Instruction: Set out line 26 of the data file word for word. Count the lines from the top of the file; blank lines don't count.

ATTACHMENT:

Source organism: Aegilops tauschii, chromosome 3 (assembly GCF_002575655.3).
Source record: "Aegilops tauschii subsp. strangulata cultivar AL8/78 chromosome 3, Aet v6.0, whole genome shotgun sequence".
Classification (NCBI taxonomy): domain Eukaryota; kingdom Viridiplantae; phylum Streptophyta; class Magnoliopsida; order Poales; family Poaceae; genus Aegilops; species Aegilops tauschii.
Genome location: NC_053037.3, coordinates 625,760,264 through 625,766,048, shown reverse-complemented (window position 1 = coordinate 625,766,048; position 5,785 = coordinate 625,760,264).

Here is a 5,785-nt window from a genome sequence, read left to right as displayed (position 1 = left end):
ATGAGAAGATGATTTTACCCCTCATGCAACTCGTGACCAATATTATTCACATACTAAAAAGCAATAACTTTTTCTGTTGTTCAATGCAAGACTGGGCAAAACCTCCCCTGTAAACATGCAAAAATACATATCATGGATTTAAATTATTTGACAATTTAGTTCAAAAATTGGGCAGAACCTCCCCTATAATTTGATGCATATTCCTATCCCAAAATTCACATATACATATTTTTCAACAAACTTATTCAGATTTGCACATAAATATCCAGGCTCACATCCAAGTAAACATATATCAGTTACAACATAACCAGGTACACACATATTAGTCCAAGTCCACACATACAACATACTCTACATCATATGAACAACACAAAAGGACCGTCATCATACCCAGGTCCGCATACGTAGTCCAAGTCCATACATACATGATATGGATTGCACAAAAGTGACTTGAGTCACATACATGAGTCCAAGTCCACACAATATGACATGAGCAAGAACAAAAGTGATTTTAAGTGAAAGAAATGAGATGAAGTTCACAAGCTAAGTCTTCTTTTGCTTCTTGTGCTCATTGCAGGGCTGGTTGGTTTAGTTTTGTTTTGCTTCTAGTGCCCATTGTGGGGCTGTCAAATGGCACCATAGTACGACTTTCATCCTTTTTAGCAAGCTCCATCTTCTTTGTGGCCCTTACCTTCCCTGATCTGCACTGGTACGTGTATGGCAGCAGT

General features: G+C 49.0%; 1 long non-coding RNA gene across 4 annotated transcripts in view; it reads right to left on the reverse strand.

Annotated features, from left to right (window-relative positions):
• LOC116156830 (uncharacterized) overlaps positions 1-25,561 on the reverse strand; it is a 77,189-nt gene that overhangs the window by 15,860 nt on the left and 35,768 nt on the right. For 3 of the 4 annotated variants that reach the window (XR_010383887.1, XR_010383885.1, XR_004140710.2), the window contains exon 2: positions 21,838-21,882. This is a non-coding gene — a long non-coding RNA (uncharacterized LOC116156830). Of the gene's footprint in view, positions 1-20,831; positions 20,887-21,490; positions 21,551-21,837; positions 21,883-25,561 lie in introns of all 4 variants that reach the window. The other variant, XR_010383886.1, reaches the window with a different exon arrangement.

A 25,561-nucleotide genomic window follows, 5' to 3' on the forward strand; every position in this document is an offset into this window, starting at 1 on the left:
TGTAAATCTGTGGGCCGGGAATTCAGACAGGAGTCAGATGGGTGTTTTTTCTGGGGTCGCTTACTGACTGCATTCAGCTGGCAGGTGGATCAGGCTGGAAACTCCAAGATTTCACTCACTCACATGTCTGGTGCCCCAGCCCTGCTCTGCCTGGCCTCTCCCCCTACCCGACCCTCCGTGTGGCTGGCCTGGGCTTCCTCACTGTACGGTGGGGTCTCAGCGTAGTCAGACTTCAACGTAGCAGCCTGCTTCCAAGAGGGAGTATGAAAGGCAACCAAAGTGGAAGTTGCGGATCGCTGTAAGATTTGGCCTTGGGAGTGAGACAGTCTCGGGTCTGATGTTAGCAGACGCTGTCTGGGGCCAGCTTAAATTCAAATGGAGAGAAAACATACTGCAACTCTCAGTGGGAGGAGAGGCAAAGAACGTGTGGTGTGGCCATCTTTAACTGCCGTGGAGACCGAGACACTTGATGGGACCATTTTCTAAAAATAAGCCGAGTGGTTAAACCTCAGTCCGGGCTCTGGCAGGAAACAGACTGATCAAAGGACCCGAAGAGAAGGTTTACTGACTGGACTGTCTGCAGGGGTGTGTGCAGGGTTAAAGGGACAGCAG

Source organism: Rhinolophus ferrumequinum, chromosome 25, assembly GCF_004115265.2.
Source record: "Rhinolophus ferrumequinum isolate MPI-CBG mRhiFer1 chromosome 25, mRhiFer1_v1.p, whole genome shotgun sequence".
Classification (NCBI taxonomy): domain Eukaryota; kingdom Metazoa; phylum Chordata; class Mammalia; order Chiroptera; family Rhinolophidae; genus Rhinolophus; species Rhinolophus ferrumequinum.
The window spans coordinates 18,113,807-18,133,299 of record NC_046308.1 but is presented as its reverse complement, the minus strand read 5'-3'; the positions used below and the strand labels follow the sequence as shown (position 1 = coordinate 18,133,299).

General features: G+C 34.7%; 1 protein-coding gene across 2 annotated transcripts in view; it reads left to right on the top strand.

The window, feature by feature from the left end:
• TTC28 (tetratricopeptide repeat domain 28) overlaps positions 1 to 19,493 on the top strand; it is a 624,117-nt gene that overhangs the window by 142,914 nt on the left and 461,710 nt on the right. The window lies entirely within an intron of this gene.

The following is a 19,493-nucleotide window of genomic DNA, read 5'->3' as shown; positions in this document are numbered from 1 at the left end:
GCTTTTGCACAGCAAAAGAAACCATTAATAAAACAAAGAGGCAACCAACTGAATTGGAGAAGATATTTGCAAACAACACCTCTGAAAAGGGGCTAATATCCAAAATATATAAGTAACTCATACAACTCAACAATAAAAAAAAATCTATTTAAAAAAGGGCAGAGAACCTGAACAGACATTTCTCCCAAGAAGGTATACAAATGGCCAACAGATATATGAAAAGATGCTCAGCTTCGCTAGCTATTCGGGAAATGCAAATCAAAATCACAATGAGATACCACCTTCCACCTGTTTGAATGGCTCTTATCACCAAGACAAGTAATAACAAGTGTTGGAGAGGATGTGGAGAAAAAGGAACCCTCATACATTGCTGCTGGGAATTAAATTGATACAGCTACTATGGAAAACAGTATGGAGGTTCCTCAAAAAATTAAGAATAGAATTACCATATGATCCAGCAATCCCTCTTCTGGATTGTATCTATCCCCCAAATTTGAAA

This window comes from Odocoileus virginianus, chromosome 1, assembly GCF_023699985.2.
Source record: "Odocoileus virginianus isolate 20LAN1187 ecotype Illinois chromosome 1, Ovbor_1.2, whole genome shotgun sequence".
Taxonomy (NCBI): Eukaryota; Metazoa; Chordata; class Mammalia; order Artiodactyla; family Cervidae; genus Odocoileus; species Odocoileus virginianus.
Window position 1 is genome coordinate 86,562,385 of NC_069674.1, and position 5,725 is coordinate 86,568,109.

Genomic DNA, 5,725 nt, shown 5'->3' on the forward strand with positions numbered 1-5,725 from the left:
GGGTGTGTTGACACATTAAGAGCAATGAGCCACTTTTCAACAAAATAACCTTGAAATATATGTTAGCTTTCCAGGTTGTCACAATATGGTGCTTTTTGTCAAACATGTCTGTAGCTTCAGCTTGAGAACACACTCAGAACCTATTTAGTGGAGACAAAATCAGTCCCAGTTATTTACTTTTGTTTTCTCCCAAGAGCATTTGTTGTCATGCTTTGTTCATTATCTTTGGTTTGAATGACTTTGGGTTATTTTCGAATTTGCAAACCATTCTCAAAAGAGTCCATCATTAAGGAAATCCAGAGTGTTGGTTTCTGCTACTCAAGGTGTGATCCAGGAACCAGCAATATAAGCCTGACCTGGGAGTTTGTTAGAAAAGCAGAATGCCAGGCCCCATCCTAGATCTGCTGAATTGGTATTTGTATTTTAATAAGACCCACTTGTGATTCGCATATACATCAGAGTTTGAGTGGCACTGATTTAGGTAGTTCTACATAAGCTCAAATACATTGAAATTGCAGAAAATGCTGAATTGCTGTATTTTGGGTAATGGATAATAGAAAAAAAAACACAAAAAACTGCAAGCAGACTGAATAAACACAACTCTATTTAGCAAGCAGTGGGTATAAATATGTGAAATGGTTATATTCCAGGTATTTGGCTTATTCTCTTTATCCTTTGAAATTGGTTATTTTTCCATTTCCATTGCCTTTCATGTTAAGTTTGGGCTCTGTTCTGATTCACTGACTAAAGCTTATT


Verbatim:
GGGTGTGTTGACACATTAAGAGCAATGAGCCACTTTTCAACAAAATAACCTTGAAATATATGTTAGCTTTCCAGGTTGTCACAATATGGTGCTTTTTGTCAAACATGTCTGTAGCTTCAGCTTGAGAACACACTCAGAACCTATTTAGTGGAGACAAAATCAGTCCCAGTTATTTACTTTTGTTTTCTCCCAAGAGCATTTGTTGTCATGCTTTGTTCATTATCTTTGGTTTGAATGACTTTGGGTTATTTTCGAATTTGCAAACCATTCTCAAAAGAGTCCATCATTAAGGAAATCCAGAGTGTTGGTTTCTGCTACTCAAGGTGTGATCCAGGAACCAGCAATATAAGCCTGACCTGGGAGTTTGTTAGAAAAGCAGAATGCCAGGCCCCATCCTAGATCTGCTGAATTGGTATTTGTATTTTAATAAGACCCACTTGTGATTCGCATATACATCAGAGTTTGAGTGGCACTGATTTAGGTAGTTCTACATAAGCTCAAATACATTGAAATTGCAGAAAATGCTGAATTGCTGTATTTTGGGTAATGGATAATAGAAAAAAAAACACAAAAAACTGCAAGCAGACTGAATAAACACAACTCTATTTAGCAAGCAGTGGGTATAAATATGTGAAATGGTTATATTCCAGGTATTTGGCTTATTCTCTTTATCCTTTGAAATTGGTTATTTTTCCATTTCCATTGCCTTTCATGTTAAGTTTGGGCTCTGTTCTGATTCACTGACTAAAGCTTATT